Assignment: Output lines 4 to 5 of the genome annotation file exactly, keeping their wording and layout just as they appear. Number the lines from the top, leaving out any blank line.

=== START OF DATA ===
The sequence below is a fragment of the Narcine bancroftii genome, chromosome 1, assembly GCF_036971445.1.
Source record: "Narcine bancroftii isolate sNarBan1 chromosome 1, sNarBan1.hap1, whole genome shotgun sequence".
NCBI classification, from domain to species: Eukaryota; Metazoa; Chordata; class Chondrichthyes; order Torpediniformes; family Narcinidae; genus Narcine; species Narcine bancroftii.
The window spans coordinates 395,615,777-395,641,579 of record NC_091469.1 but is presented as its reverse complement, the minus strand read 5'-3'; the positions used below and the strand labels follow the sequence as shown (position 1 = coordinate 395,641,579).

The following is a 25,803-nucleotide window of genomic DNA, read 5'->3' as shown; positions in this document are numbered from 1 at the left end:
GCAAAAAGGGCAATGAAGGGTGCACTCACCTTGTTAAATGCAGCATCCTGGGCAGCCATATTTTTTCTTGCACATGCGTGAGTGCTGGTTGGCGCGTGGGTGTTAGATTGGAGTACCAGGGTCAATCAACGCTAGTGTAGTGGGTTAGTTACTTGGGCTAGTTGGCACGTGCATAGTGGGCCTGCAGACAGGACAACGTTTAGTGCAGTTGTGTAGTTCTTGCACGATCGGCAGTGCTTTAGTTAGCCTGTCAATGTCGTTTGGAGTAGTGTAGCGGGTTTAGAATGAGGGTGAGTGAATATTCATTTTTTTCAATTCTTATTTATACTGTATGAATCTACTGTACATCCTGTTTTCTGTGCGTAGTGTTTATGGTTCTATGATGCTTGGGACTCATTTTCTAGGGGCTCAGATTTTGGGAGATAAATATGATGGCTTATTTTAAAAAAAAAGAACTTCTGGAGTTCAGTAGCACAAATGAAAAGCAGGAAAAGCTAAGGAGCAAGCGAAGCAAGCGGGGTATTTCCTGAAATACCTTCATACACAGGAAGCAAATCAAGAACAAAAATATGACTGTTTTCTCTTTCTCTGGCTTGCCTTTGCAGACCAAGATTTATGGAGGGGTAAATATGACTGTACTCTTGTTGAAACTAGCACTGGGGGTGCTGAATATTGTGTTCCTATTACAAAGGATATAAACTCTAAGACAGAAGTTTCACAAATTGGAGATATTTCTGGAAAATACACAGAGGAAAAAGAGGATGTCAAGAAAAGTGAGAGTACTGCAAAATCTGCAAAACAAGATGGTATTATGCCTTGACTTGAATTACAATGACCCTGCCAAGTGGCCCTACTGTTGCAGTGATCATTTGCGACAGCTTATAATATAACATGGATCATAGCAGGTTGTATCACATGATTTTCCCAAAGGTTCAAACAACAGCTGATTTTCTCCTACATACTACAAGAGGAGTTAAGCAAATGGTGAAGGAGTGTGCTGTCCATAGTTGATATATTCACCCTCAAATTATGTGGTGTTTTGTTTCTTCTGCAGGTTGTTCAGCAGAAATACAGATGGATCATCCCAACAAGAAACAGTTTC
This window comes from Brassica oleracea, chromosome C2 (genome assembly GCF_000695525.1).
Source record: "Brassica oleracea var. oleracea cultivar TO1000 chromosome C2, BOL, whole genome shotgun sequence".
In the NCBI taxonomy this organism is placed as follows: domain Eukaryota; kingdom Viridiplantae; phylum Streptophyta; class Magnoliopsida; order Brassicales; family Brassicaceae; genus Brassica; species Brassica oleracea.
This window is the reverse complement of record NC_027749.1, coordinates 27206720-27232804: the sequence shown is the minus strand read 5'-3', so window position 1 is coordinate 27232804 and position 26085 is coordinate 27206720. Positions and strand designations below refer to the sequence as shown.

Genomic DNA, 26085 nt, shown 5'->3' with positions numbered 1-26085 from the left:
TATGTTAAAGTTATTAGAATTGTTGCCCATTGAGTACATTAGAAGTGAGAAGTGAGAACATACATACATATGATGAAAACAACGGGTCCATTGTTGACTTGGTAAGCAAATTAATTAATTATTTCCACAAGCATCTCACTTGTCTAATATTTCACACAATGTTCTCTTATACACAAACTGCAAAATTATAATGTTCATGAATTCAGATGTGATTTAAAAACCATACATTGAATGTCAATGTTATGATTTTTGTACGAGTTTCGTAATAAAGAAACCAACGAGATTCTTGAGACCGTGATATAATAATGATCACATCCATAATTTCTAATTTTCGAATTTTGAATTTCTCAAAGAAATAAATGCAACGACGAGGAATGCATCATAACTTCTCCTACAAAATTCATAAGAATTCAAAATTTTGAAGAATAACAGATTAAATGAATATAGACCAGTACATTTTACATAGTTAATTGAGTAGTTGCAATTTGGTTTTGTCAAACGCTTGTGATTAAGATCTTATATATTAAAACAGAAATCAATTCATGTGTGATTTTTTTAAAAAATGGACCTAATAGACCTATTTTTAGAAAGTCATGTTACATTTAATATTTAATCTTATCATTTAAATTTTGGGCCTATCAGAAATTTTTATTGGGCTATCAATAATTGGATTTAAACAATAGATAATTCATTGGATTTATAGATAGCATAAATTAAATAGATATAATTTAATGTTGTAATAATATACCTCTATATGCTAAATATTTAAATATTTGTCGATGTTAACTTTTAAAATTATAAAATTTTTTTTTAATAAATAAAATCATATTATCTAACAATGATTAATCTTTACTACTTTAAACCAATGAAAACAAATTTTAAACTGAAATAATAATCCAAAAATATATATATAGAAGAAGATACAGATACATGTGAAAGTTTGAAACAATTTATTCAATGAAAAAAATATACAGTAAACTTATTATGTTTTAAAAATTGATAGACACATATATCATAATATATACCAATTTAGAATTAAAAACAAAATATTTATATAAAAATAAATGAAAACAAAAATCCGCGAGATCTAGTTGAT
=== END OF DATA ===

The window spans coordinates 395,615,777-395,641,579 of record NC_091469.1 but is presented as its reverse complement, the minus strand read 5'-3'; the positions used below and the strand labels follow the sequence as shown (position 1 = coordinate 395,641,579).

The following is a 25,803-nucleotide window of genomic DNA, read 5'->3' as shown; positions in this document are numbered from 1 at the left end: